• $\begingroup$ @Jacob I suppose I could add coordinates, but they would get in the way, especially for noon analemmas. The grid steps are 15°. The "equator" is 0° elevation. The prime "meridian" is the azimuth=180° (south) line. They're in a lighter, greener shade than the other azimuth & elevation circles, but I guess that may be not so easy to see. $\endgroup$
    – PM 2Ring
    Commented Jan 13 at 16:53
  • $\begingroup$ So this view is outside the celestial sphere. Then if you made the globe transparent and looked from the opposite side (in the direction of the north at noon), view correspond to how observers on Earth see? $\endgroup$ Commented Jan 13 at 17:11
  • 1
    $\begingroup$ @Jacob Right, but you can't actually zoom the camera into the sphere. I guess it's possible by playing with the viewpoint parameter... But it's easy to make the globe transparent: just add something like opacity=0.5 to the function call that creates the globe: G = pp(xyz(u, v), ... $\endgroup$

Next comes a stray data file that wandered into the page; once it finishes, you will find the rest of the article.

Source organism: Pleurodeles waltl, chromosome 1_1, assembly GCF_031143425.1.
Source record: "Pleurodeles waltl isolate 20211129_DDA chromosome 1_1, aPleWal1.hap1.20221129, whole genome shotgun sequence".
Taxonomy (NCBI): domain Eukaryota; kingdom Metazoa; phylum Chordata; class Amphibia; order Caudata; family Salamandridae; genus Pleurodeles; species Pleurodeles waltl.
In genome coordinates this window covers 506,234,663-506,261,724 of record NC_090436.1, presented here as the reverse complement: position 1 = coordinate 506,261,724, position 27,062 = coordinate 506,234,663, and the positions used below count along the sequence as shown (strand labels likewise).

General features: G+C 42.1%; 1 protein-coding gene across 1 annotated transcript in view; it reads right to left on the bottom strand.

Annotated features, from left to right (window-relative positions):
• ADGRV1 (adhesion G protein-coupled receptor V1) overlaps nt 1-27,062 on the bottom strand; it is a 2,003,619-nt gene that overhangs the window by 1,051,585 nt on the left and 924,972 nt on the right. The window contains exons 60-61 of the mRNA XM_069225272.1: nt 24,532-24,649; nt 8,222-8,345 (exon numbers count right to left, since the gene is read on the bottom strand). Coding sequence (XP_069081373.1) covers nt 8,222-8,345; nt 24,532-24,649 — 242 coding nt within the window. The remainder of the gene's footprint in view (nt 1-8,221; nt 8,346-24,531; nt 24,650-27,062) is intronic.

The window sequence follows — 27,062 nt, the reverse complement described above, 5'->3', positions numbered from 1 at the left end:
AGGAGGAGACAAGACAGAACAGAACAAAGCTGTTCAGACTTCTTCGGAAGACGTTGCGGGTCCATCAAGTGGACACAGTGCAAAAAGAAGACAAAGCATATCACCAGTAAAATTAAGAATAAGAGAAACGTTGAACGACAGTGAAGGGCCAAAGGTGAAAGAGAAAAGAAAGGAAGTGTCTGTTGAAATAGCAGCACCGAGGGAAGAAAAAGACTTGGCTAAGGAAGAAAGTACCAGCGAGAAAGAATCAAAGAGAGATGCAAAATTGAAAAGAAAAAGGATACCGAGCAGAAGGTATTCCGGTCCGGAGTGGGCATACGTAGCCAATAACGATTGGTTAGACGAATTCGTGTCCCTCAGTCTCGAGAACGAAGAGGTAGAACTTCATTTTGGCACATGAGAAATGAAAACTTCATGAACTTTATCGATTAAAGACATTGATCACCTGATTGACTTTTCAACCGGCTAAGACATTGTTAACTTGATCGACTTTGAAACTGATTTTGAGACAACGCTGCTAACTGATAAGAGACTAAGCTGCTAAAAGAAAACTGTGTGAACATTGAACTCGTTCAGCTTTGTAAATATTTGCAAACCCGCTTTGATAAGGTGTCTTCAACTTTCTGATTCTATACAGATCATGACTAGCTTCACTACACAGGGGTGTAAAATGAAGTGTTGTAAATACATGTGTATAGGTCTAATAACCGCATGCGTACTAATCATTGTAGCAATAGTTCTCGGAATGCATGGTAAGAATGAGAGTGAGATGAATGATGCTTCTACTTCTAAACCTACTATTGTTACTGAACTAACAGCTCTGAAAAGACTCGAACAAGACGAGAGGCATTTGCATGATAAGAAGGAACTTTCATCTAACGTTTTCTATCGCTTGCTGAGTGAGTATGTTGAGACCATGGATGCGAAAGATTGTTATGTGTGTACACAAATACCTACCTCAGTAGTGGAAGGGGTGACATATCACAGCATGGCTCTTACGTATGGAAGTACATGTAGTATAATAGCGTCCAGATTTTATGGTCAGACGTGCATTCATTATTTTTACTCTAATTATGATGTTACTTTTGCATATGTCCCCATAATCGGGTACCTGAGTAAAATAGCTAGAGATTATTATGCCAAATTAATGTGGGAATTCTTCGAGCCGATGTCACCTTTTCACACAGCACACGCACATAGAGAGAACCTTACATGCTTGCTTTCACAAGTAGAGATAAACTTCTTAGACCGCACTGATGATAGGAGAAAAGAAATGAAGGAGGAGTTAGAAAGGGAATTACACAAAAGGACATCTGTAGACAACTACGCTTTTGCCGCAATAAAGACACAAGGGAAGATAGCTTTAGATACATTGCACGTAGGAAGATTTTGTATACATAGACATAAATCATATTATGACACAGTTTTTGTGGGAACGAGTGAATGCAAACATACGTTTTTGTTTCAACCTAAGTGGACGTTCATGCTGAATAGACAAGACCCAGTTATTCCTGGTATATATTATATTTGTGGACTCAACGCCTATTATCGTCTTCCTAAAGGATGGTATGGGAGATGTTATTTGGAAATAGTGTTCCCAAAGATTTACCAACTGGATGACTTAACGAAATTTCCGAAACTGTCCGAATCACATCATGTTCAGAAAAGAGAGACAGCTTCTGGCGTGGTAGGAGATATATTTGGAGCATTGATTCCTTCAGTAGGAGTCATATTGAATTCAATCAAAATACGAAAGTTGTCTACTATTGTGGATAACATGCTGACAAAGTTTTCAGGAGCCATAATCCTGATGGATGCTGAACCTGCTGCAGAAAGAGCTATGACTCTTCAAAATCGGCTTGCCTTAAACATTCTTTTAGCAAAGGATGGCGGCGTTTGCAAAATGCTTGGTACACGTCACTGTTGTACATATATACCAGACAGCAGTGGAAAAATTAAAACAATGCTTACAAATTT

– PM 2Ring
    Commented Jan 13 at 17:40
  • 1
    $\begingroup$ @Jacob Right, it's not the celestial equator, which is why I wrote "equator" in quotes. My globe displays azimuth & elevation, so the poles are the zenith and nadir, the horizontal circles are lines of equal elevation (corresponding to parallels of latitude on a normal globe), and the vertical semicircles are lines of equal azimuth (corresponding to meridians of longitude on a normal globe). I suppose I should clarify that in my answer... $\endgroup$
    – PM 2Ring
    Commented Jan 16 at 11:15

You must log in to answer this question.

Not the answer you're looking for? Browse other questions tagged .